K and her mother busy themselves with it by the Christmas tree. A thousand pieces; not the largest you have heard of I’m sure but when the image is Gustav Klimt‘s “Mrs Adele Bloch-Bauer” the challenge is considerable.
It can be difficult fitting all the pieces of a picture together when it is so complex. We are not long in and are warming ourselves after an expedition to a nearby hill for some sledding. Standing at the top at dusk and watching three or four families race down the slope and drag their sleds back up – windows twinkling in the distance as lights and fires are lit – I am reminded of the simpler jigsaws I would receive at Christmas when I was a child.
A week in Oberfranken, Bavaria isn’t easy to slot into the year we have had, but here we are. We are wrapped up in heavy coats; hands in gloves, heads in woolly hats. The world here is covered in snow that sparkles as it is caught by the last of the failing light. Rooftops hold heavy loads of it and homes resemble iced cakes.
It isn’t the first Christmas I have spent with K and her family, and I do things here that I haven’t for years; Mass on Christmas Eve, for example, at the pretty 12th century village church with its painted wooden roof. Chamber music is always an element of the Mass, or something loosely resembling it.
On my first visit it was provided by the Familie Büttner – a memorable performance. I’m not one for idle speculation but it seemed to me at the time that the family might well have been done away with and the killers – caught in posession of their victims’ instruments – forced into the charade of going ahead with the Midnight Mass recital.
I couldn’t see them from where I was sitting but I had visions of four burly, unshaven men with cauliflower ears and broken noses plucking cluelessly at unfamiliar strings, one furtive eye each on the church door. If this was indeed the case I’d have to give the criminal gang some credit – under the circumstances they made a decent fist of it. On the other hand the Büttners, children included it would seem, may just have been hitting the schnapps a little hard that Christmas.
Either way, somebody launched into Pachelbel’s Canon in D and seven excruciating minutes later the 17th century composer’s mutilated corpse was left to rot in a puddle of its own blood…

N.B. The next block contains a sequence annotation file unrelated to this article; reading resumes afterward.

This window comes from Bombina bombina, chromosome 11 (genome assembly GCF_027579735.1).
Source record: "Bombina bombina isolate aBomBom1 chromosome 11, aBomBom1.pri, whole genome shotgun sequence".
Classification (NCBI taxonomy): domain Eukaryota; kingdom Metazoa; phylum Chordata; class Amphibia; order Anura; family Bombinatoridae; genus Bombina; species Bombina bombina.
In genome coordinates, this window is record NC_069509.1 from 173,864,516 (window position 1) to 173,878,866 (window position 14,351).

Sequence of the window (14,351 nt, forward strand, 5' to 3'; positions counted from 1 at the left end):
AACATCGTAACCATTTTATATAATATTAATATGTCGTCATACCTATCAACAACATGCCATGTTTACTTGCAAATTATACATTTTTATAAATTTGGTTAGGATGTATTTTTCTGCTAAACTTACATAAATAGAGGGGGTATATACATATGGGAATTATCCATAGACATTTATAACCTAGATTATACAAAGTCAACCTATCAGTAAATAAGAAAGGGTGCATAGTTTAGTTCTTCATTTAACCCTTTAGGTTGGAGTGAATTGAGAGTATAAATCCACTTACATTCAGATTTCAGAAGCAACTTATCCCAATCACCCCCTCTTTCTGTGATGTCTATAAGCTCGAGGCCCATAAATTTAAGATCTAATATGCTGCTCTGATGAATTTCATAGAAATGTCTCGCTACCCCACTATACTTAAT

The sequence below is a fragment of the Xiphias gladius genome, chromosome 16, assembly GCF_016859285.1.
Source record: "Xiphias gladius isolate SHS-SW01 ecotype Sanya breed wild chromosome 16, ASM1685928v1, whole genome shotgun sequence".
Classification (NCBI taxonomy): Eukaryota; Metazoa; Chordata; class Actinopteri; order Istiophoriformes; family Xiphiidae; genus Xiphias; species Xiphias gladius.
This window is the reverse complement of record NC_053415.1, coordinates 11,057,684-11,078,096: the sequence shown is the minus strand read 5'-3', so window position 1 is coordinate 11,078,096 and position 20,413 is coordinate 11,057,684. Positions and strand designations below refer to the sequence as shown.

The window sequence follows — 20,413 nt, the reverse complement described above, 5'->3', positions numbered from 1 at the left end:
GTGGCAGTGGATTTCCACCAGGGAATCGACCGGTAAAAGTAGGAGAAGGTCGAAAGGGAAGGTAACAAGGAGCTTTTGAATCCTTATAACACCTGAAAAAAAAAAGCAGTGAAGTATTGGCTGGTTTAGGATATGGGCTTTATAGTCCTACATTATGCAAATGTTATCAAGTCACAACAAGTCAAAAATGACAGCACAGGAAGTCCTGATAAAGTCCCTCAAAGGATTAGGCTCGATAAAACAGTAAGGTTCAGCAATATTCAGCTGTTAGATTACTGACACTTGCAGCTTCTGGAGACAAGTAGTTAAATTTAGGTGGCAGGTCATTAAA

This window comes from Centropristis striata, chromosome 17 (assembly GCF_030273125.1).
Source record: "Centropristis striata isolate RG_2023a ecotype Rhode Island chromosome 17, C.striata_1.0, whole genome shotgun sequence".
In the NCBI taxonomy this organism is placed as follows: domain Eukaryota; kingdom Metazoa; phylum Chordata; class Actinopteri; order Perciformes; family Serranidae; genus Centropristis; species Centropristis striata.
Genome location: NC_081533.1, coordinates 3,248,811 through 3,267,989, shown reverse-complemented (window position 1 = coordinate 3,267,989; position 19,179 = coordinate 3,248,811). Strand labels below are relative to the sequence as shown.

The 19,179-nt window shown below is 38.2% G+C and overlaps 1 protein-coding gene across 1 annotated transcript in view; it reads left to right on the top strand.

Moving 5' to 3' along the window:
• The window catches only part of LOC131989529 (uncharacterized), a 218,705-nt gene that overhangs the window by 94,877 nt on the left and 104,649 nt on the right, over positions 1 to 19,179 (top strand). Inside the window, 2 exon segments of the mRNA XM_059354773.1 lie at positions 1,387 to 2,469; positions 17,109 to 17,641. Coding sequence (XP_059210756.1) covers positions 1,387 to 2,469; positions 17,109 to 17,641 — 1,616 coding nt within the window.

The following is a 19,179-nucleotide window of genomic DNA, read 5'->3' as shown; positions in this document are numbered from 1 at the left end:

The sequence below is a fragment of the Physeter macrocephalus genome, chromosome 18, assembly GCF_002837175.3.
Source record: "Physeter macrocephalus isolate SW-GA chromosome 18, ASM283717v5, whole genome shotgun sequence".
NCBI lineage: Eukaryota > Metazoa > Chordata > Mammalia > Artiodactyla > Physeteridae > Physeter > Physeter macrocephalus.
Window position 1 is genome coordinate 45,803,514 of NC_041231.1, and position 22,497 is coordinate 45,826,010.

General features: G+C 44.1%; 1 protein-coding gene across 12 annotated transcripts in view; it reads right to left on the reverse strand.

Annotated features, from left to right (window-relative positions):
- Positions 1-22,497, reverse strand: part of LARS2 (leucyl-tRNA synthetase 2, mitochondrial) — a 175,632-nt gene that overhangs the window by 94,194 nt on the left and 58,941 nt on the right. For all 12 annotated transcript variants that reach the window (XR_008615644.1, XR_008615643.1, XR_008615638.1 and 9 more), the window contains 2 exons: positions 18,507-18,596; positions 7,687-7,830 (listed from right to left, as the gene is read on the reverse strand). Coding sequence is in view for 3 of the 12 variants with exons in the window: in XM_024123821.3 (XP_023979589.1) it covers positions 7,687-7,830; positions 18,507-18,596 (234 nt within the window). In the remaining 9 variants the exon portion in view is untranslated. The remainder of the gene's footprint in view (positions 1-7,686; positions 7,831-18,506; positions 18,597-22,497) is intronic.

The Büttners or their imposters have been dismissed at some point in the interim and this year several short instrumentals get the living shit beaten out of them by a brass ensemble up in the choir stall.
Anyway the point is that one way or the other you get your music. Never mind that it’s terrible – it’s beautiful; without it the picture would be incomplete.
Gifts are swapped and a festive meal shared on Christmas Eve here, which frees us up on the 25th to drive out into the country to see K’s grandmother and the rest of her family. K is a little mysterious about her past and here I can at least begin to assemble it; the pieces her parents, her Oma and aunt, her cousins and uncle and her Opa who although long gone is still the spirit of this house. The walls are covered – every inch of them – with jigsaw pieces of the man; photographs and gamekeeping certificates, hunting memorabilia and, well, dead animals.
We sit down to duck, venison, blaukraut and dumplings, overlooked by a woodpecker, an owl, a weasel and the skulls of any number of deer. A herd of them in this dining room.
“Bit over the top isn’t it”, I ask K later, “shooting an owl?”
“Oh he didn’t”, her deadpan response. “He found it in the woods, frozen to death. Bad winter. So he had it stuffed.”
Her other Opa is still in posession of his late wife’s identity card, hurriedly produced during the Heim Ins Reich, the mass repatriation of Germans from Poland in 1944. The photo is of a pretty young woman who looks vital, cheeky. According to K it is not the older woman that she knew later, unfulfilled and disappointed. Who knows precisely when – if there was a moment – she gave up on life? That piece is missing.
K wants the identity card for herself, a piece of her own puzzle. It is the earliest known picture of her Oma; everything of her pre-war life is lost. With half a lifetime of pieces missing K is eager to gather up what is left and preserve the corrupted image. Something is better than nothing.
We will return to Tarifa and to 2011 in a few days. We too are fitting pieces together but without a final image to reference. We are creating our own Bloch-Bauer swirls as we go along. Definitely not the orthodox way to go about completing a jigsaw puzzle, but we aren’t ready to give up just yet…